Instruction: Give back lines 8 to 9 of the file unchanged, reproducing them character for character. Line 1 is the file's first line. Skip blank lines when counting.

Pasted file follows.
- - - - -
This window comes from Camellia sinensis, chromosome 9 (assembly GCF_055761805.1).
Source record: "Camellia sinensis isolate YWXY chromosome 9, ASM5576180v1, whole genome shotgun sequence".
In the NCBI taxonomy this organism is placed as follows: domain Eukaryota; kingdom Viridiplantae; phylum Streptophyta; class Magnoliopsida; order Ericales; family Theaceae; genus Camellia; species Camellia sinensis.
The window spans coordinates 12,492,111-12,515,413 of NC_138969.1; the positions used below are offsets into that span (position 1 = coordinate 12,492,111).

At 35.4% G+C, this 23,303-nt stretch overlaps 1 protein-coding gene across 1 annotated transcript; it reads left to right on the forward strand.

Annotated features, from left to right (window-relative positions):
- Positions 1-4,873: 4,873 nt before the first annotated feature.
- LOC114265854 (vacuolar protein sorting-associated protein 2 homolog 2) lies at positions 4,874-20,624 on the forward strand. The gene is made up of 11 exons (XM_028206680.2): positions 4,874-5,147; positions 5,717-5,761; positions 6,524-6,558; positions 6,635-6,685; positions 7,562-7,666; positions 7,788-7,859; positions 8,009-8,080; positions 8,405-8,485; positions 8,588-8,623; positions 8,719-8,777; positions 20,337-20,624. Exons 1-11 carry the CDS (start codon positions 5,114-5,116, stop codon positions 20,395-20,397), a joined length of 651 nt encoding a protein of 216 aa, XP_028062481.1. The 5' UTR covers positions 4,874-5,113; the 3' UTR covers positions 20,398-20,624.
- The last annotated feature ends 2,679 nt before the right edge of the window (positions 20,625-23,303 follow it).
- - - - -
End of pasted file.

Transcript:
- LOC114265854 (vacuolar protein sorting-associated protein 2 homolog 2) lies at positions 4,874-20,624 on the forward strand. The gene is made up of 11 exons (XM_028206680.2): positions 4,874-5,147; positions 5,717-5,761; positions 6,524-6,558; positions 6,635-6,685; positions 7,562-7,666; positions 7,788-7,859; positions 8,009-8,080; positions 8,405-8,485; positions 8,588-8,623; positions 8,719-8,777; positions 20,337-20,624. Exons 1-11 carry the CDS (start codon positions 5,114-5,116, stop codon positions 20,395-20,397), a joined length of 651 nt encoding a protein of 216 aa, XP_028062481.1. The 5' UTR covers positions 4,874-5,113; the 3' UTR covers positions 20,398-20,624.
- The last annotated feature ends 2,679 nt before the right edge of the window (positions 20,625-23,303 follow it).